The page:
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by Nicholas Jones

MA-Yo-YoYo Yo Ma is as close as the classical world is likely to get to a rock star. On Saturday night, the near-sellout crowd at Blossom was certainly rocking as Ma took the stage, strutting like a winning prizefighter with his cello triumphantly raised above his head.

But antics gave way to artistry almost immediately as Ma took his seat and launched into the Elgar cello concerto, stamping its opening chords with a ferocity that would alternate with lyricism throughout the performance.

In 1919, Elgar’s cello concerto suffered from a disastrous first performance, and for almost half a century it was barely played. A key figure in its rediscovery in the late 1960s was the charismatic young cellist Jacqueline du Pré, who reinterpreted it as a document of introspection and anxiety for a world newly tossed by war and social change. One of the cellos that Yo Yo Ma regularly plays is the Davidov Stradivarius on which du Pré also performed. Read the rest of this entry »


by Daniel Hathaway

Ma-at-Oberlin-112013-(Mastroianni)Not only did international superstar cellist Yo-Yo Ma sell out Finney Chapel for his appearance on the Oberlin Artist Recital Series Wednesday evening, he packed them into Warner Concert Hall as well, where an overflow crowd witnessed his masterful recital via simulcast.

Ma, who last appeared at Oberlin before its current students were born*, put together an unusual but engaging program that reflected some of his wide-ranging musical tastes. He also managed to serve up dessert before the main course — who doesn’t like that to happen once in a while — and only one item on his playlist was originally written for the cello. I heard the recital in Finney Chapel.

Saving two substantial works for the second half, Ma and his superb, longtime and apparently clairvoyant collaborator, pianist Kathryn Stott, launched the evening with delightful readings of Stravinsky’s Suite Italienne, then a made-up suite of pieces by Villa-Lobos (Alma Brasileira), Piazzolla (Oblivion) and Camargo Guarnieri (Dansa Negra) arranged by Jorge Calandrelli (Villa-Lobos and Guarnieri) and Kyoko Yamamoto (Piazzolla), and finally, Manuel de Falla’s 7 Canciones Populares Españolas. Read the rest of this entry »

by Mike Telin

MA-Yo-YoI can’t say that I don’t lead an interesting life,” cellist, humanitarian and Silk Road Project founder Yo-Yo Ma says with a laugh. “It’s sometimes a little crazy and when that happens I just need to look at myself and say, I am the one responsible for it and I can’t blame anybody but myself.”

On Wednesday, November 20 beginning at 8:00 pm in Finney Chapel, the Oberlin College Artist Recital Series presents Yo-Yo Ma and his long time collaborator, pianist Kathryn Stott, in a concert featuring the music of Stravinsky, Villa Lobos, Piazzolla, Guarnieri, de Falla, Messiaen and Brahms. The concert is sold out.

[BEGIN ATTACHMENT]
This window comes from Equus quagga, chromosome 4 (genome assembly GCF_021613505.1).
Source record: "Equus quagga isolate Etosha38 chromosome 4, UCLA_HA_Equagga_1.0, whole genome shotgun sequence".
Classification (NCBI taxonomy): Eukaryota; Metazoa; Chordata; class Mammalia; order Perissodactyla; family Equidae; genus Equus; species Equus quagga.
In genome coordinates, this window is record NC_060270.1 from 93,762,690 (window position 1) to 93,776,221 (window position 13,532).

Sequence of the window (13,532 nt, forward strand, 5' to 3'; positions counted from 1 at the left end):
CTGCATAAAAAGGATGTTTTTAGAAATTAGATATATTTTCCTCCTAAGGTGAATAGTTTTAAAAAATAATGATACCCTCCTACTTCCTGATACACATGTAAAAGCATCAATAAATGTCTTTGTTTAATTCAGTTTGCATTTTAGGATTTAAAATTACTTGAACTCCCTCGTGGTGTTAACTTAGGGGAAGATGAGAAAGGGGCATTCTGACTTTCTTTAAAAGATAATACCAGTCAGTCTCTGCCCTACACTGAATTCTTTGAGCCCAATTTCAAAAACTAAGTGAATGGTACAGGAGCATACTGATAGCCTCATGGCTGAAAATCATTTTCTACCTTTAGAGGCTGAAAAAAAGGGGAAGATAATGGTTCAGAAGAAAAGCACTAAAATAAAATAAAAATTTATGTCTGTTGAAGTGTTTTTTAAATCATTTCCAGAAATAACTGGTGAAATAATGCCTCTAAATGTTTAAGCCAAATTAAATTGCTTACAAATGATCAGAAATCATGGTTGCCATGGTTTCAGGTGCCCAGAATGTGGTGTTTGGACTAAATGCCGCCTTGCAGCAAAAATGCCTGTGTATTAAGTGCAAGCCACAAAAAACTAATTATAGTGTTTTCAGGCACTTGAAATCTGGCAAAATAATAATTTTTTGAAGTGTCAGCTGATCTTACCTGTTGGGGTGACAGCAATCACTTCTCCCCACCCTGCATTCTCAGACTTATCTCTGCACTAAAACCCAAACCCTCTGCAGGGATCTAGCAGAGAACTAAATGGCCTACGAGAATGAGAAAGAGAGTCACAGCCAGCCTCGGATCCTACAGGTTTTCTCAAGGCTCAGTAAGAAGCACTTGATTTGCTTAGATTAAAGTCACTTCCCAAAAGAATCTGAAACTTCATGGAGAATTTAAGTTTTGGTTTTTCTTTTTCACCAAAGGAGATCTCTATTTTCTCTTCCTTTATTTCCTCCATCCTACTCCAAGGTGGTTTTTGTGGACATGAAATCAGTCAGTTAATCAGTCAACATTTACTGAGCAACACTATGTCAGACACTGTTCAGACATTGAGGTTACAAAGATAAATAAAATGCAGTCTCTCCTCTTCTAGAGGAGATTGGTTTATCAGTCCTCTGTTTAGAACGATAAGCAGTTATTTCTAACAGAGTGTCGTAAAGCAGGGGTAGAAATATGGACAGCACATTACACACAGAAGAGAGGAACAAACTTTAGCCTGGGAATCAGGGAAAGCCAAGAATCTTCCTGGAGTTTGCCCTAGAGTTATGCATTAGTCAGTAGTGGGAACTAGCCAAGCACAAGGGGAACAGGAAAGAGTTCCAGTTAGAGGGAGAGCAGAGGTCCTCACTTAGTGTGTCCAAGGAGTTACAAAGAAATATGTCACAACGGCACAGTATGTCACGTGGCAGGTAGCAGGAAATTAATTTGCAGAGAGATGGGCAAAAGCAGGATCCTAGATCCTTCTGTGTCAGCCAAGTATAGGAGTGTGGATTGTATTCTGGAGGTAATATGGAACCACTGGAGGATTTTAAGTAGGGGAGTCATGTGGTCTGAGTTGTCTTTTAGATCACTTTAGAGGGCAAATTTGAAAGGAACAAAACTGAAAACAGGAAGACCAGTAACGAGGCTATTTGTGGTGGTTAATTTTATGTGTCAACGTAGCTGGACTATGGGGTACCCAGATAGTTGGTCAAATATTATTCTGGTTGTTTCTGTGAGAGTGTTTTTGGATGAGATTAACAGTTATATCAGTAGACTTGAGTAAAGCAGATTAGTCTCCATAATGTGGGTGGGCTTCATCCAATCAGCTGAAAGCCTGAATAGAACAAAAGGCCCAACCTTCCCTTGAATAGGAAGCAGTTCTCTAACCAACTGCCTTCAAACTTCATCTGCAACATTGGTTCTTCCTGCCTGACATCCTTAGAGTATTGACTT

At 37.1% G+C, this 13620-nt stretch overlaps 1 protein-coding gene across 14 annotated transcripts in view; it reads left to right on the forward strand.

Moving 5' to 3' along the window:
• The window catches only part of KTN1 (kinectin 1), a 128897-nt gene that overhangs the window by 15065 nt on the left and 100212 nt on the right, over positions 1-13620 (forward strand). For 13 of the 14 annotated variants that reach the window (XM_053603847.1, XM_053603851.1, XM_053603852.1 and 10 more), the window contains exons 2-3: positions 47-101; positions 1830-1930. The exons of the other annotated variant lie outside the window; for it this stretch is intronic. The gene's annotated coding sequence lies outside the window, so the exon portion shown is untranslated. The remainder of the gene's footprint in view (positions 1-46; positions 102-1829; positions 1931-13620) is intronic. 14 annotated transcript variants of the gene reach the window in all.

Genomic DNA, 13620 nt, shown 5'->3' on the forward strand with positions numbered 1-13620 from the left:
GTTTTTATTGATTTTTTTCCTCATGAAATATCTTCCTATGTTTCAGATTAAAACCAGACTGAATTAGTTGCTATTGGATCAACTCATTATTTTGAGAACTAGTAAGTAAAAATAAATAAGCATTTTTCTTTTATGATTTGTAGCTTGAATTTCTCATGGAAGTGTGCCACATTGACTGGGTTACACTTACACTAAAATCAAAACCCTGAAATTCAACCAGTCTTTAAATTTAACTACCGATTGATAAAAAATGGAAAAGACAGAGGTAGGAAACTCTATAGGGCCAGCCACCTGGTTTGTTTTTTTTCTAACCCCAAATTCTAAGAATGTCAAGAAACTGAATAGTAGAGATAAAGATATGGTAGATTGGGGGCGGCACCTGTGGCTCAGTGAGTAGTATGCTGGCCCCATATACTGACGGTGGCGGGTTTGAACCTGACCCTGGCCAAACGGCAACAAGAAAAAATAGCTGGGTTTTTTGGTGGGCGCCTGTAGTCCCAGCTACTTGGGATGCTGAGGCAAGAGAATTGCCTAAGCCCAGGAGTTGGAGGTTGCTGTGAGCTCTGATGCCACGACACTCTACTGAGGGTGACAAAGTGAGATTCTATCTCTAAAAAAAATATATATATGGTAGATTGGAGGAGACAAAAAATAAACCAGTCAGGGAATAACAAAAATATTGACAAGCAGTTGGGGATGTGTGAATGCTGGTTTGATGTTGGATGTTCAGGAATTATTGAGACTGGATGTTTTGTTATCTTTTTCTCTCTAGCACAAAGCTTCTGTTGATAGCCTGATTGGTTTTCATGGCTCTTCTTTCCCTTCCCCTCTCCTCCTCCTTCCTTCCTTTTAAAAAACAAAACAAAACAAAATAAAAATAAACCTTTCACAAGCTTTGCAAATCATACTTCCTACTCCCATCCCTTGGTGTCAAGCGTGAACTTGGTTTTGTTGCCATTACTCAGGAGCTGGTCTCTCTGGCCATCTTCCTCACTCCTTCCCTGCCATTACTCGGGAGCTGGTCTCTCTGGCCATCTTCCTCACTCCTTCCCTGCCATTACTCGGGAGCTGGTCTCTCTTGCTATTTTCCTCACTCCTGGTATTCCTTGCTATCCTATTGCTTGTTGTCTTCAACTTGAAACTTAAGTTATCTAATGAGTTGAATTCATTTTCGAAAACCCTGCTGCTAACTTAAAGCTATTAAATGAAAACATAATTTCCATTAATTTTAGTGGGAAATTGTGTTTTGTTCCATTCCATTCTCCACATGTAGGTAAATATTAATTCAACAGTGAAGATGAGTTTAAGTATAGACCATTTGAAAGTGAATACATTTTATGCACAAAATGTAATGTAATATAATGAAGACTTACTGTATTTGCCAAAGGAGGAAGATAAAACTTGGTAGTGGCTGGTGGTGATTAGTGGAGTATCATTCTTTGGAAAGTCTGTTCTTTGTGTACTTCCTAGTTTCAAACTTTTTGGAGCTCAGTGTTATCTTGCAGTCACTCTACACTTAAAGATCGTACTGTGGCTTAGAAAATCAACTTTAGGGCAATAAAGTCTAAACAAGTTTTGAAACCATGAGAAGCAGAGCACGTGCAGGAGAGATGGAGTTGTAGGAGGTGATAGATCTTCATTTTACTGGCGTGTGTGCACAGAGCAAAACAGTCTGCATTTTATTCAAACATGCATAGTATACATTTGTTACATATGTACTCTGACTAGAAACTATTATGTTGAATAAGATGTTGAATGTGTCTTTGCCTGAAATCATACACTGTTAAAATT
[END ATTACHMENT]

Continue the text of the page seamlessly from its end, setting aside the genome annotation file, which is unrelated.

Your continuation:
Yo-Yo Ma is a person who enjoys building relationships and finding common ground with everyone he meets, and it their mutual love of travel that he attributes to the long collaborative relationship he has enjoyed with Kathryn Stott. Ma and Stott have been sharing stages since 1985 and together won Grammy Awards in 1999 and 2004.

Kathy loves adventures and we get along famously well. She is an incredible person and musician and she probably loves traveling or has traveled more then I have,” Ma says. Read the rest of this entry »

by Nicholas Jones

Silk-Road-EnsembleThe Silk Road, the ancient trade route between China and the western world, was active for two millennia from before Alexander to the late Middle Ages. Across that highway traveled not only silks and spices but also inventions from gunpowder to printing and ideas from mathematics to Buddhism.

The Silk Road Ensemble, founded by American cellist Yo-Yo Ma over a decade ago, takes that East-West route as a metaphor for cultural exchange today, bringing western and non-western musicians into a vibrant, innovative, and deeply collaborative musical experience. The result is an evening of strange and wonderful sounds that might have delighted Marco Polo or Genghis Khan. Read the rest of this entry »

by Mike Telin


When cellistSilk-Road-Ensemble Yo-Yo Ma decided in 1998 to launch a collaborative enterprise to promote artistic exchanges between cultures, he named it The Silk Road Project after the 4,000-some miles of ancient trade routes that for two millennia linked parts of Asia with Europe and encouraged the trading of art, knowledge, philosophy and religion — as well as silk and other commercial goods.


Two years later, The Silk Road Project spawned The Silk Road Ensemble, a collective of some sixty performers and composers from more than twenty countries. Fifteen musicians from eight of those countries, including Yo-Yo Ma, are currently on tour to six cities in the United States, and will perform on the Tuesday Musical Association Series at E.J. Thomas Hall in Akron on Thursday, March 14 at 7:30 pm. We spoke with three of them, pipa (Chinese lute) player Yang Wei, violinist Johnny Gandelsman and gaita (Galician bagpipes) player Christina Pato (who will also play piano) to ask how they first became involved in the Silk Road Ensemble and to glean some of their insights into what makes it tick. Read the rest of this entry »

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Daniel Hathaway
founder & editor
Mike Telin
executive editor
Jarrett Hoffman
assistant to the editors

James Flood
J.D. Goddard
Jarrett Hoffman
Nicholas Jones
Timothy Robson
Robert & Gwyneth Rollin
Alexandra Vago
Tom Wachunas